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Beatrice M. Tam, Orson L. Moritz; Characterization of Rhodopsin P23H-Induced Retinal Degeneration in a Xenopus laevis Model of Retinitis Pigmentosa. Invest. Ophthalmol. Vis. Sci. 2006;47(8):3234-3241. doi: 10.1167/iovs.06-0213.
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purpose. To investigate the pathogenic mechanisms that underlie retinal degeneration induced by the rhodopsin mutation P23H in a Xenopus laevis model of RP.
methods. Transgenic X. laevis were generated that expressed the rhodopsin mutants rhoP23H and rhoP23H/K29R (a variant incapable of transducin activation). Using quantitative dot blot assay, transgenic rhodopsin levels and the extent of retinal degeneration were determined. The contribution of rhodopsin signal transduction to cell death was assessed by comparison of rhoP23H and rhoP23H/K296R effects and by dark rearing of rhoP23H tadpoles. Intracellular localization and the oligomeric state of rhoP23H were determined by confocal immunofluorescence microscopy and Western blot analysis.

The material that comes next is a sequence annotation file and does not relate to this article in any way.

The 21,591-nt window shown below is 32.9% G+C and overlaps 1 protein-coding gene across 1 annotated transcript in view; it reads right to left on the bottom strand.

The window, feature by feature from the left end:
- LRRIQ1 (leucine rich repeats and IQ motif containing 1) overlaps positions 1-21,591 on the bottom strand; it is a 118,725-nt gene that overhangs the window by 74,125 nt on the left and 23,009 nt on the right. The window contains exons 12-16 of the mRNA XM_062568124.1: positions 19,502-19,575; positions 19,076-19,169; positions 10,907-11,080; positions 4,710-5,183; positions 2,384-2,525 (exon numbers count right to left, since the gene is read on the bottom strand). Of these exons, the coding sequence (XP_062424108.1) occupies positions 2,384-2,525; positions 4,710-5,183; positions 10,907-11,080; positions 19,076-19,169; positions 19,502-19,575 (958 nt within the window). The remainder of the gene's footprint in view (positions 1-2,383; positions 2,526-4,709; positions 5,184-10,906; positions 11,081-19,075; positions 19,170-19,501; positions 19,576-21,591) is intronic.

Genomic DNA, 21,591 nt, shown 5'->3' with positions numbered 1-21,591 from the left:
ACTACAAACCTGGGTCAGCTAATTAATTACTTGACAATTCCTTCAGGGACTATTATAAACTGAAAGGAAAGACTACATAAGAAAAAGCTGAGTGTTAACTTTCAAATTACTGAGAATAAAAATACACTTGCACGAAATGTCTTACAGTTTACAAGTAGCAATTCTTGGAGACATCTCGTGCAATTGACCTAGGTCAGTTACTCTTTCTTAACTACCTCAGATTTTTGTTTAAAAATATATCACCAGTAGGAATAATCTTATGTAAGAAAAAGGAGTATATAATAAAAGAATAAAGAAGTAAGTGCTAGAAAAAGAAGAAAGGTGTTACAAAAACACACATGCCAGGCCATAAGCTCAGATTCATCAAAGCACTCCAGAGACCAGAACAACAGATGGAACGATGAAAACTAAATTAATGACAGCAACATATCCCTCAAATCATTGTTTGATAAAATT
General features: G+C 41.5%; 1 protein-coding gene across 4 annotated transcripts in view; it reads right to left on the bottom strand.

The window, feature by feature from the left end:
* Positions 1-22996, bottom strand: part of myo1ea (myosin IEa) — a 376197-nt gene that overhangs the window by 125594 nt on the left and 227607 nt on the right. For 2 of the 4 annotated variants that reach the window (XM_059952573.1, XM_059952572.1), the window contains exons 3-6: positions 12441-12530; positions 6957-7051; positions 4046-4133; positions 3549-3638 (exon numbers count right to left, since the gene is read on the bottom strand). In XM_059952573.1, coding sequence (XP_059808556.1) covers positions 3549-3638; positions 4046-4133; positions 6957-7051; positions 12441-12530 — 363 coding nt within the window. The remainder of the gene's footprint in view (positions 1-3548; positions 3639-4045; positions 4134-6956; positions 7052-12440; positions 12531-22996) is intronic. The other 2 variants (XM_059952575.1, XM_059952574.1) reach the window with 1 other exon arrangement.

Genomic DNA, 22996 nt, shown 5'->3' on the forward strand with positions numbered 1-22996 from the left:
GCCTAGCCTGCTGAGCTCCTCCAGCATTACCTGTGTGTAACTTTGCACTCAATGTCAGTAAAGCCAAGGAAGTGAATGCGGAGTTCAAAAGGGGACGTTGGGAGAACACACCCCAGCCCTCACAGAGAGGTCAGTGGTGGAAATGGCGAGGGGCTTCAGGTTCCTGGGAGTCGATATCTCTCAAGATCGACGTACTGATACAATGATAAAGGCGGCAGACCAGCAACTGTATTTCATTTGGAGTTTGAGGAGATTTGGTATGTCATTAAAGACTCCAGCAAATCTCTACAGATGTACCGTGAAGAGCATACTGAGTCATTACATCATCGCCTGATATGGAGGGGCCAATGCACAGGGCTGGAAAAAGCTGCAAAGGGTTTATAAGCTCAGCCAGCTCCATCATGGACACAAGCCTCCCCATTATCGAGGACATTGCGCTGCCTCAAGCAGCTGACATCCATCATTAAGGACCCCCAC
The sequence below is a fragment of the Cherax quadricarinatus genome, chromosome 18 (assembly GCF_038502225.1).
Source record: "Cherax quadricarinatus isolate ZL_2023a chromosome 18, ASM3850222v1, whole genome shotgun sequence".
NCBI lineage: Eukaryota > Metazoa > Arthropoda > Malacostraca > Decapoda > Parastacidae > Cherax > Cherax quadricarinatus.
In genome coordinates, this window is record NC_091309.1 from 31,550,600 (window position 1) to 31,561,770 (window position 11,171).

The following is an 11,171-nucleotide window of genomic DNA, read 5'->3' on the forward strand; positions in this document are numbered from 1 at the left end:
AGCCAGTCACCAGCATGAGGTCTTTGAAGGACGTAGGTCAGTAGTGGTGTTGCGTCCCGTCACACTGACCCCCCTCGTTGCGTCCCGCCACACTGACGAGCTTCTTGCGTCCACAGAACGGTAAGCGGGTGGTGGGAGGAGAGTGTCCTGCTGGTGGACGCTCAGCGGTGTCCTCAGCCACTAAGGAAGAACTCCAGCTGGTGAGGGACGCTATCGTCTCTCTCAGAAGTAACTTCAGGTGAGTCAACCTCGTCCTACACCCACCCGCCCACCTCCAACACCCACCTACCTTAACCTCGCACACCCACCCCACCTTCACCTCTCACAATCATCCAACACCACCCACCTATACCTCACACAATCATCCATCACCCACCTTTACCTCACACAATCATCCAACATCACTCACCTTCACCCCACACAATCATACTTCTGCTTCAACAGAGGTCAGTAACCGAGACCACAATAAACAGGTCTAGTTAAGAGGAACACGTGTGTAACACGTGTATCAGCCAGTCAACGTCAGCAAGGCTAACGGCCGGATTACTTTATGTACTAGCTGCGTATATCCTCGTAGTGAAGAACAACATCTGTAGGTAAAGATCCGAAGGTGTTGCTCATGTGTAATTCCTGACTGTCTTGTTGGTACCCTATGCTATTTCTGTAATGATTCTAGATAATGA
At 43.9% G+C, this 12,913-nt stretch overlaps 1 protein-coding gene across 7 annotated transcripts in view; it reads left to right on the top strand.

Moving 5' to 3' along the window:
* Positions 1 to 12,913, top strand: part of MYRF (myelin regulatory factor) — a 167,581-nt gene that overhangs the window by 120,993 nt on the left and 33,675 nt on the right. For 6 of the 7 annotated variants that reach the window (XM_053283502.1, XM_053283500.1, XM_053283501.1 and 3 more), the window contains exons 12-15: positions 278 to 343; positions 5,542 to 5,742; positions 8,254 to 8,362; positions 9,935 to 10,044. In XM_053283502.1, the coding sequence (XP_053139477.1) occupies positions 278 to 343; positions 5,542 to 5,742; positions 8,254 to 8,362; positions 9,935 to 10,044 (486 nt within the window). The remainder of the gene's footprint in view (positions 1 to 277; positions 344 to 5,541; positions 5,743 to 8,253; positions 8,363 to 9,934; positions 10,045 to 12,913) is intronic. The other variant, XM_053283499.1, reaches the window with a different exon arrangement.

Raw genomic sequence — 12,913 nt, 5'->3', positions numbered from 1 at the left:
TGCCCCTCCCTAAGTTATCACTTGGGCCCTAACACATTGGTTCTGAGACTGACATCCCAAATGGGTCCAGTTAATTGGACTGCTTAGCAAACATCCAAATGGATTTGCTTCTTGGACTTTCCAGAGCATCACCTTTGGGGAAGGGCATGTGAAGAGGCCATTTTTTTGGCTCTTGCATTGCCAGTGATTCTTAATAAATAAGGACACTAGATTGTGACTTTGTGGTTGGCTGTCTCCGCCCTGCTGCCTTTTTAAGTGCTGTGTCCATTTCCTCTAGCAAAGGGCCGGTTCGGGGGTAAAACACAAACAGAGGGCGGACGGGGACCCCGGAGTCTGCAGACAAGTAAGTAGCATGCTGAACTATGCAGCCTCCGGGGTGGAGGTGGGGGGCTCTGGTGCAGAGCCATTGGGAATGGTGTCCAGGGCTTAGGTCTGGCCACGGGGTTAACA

results. RhoP23H induced retinal degeneration in a dose-dependent manner whereas expression of a control rhodopsin did not, indicating that rod photoreceptor death was specific to the P23H mutation and was not caused by the overexpression of rhodopsin. Neither abolishment of rhoP23H photosensitivity and ability to activate transducin nor dark rearing rescued rod viability. RhoP23H was localized primarily to the endoplasmic reticulum (ER) of inner segments. Western blot analysis of transgenic retinas showed that rhoP23H was prone to form dimers and higher molecular weight oligomers. However, aggresomes were not observed in rhoP23H transgenic retinal sections, despite their being reported in cultured cells expressing rhoP23H.
conclusions. These results support a role for rhoP23H misfolding and inner segment accumulation in rod death, possibly by ER overload or other cellular stress pathways rather than by altered rhodopsin signal transduction or aggresome formation.
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